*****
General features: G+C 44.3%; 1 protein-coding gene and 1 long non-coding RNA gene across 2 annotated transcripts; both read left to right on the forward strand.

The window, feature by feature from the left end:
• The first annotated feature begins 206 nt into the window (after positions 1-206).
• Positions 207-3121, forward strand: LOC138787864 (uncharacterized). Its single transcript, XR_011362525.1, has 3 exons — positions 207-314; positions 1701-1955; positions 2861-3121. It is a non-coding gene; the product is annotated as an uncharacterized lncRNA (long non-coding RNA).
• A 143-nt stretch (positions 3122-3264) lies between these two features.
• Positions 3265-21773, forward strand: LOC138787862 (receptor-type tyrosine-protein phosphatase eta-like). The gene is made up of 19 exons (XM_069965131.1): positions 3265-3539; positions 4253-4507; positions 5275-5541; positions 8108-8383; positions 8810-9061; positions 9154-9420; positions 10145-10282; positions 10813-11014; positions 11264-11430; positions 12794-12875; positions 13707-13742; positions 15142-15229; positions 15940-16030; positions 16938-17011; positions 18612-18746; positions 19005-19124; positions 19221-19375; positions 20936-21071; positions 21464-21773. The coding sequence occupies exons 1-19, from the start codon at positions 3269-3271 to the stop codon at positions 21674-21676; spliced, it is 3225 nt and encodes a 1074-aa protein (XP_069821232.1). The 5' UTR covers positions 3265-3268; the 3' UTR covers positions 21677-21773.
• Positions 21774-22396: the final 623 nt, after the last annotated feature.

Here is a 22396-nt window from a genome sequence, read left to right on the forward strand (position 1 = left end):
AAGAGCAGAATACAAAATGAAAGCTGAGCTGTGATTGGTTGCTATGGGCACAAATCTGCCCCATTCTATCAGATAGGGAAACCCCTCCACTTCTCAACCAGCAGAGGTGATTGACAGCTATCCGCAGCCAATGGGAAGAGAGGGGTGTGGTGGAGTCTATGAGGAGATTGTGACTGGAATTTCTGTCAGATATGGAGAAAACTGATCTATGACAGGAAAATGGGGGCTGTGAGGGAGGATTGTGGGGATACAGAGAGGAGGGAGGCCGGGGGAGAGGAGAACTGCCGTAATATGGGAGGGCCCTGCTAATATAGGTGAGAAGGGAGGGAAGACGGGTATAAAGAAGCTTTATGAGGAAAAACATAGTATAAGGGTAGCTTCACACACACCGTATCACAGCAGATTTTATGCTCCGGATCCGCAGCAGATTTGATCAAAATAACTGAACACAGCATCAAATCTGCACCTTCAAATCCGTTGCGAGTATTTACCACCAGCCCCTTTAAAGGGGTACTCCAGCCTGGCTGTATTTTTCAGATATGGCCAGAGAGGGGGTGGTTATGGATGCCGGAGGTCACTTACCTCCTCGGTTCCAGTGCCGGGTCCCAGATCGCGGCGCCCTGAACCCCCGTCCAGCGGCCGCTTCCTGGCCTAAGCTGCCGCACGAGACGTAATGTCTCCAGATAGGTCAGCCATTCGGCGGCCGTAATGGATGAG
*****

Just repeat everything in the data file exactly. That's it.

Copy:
General features: G+C 44.3%; 1 protein-coding gene and 1 long non-coding RNA gene across 2 annotated transcripts; both read left to right on the forward strand.

The window, feature by feature from the left end:
• The first annotated feature begins 206 nt into the window (after positions 1-206).
• Positions 207-3121, forward strand: LOC138787864 (uncharacterized). Its single transcript, XR_011362525.1, has 3 exons — positions 207-314; positions 1701-1955; positions 2861-3121. It is a non-coding gene; the product is annotated as an uncharacterized lncRNA (long non-coding RNA).
• A 143-nt stretch (positions 3122-3264) lies between these two features.
• Positions 3265-21773, forward strand: LOC138787862 (receptor-type tyrosine-protein phosphatase eta-like). The gene is made up of 19 exons (XM_069965131.1): positions 3265-3539; positions 4253-4507; positions 5275-5541; positions 8108-8383; positions 8810-9061; positions 9154-9420; positions 10145-10282; positions 10813-11014; positions 11264-11430; positions 12794-12875; positions 13707-13742; positions 15142-15229; positions 15940-16030; positions 16938-17011; positions 18612-18746; positions 19005-19124; positions 19221-19375; positions 20936-21071; positions 21464-21773. The coding sequence occupies exons 1-19, from the start codon at positions 3269-3271 to the stop codon at positions 21674-21676; spliced, it is 3225 nt and encodes a 1074-aa protein (XP_069821232.1). The 5' UTR covers positions 3265-3268; the 3' UTR covers positions 21677-21773.
• Positions 21774-22396: the final 623 nt, after the last annotated feature.

Here is a 22396-nt window from a genome sequence, read left to right on the forward strand (position 1 = left end):
AAGAGCAGAATACAAAATGAAAGCTGAGCTGTGATTGGTTGCTATGGGCACAAATCTGCCCCATTCTATCAGATAGGGAAACCCCTCCACTTCTCAACCAGCAGAGGTGATTGACAGCTATCCGCAGCCAATGGGAAGAGAGGGGTGTGGTGGAGTCTATGAGGAGATTGTGACTGGAATTTCTGTCAGATATGGAGAAAACTGATCTATGACAGGAAAATGGGGGCTGTGAGGGAGGATTGTGGGGATACAGAGAGGAGGGAGGCCGGGGGAGAGGAGAACTGCCGTAATATGGGAGGGCCCTGCTAATATAGGTGAGAAGGGAGGGAAGACGGGTATAAAGAAGCTTTATGAGGAAAAACATAGTATAAGGGTAGCTTCACACACACCGTATCACAGCAGATTTTATGCTCCGGATCCGCAGCAGATTTGATCAAAATAACTGAACACAGCATCAAATCTGCACCTTCAAATCCGTTGCGAGTATTTACCACCAGCCCCTTTAAAGGGGTACTCCAGCCTGGCTGTATTTTTCAGATATGGCCAGAGAGGGGGTGGTTATGGATGCCGGAGGTCACTTACCTCCTCGGTTCCAGTGCCGGGTCCCAGATCGCGGCGCCCTGAACCCCCGTCCAGCGGCCGCTTCCTGGCCTAAGCTGCCGCACGAGACGTAATGTCTCCAGATAGGTCAGCCATTCGGCGGCCGTAATGGATGAG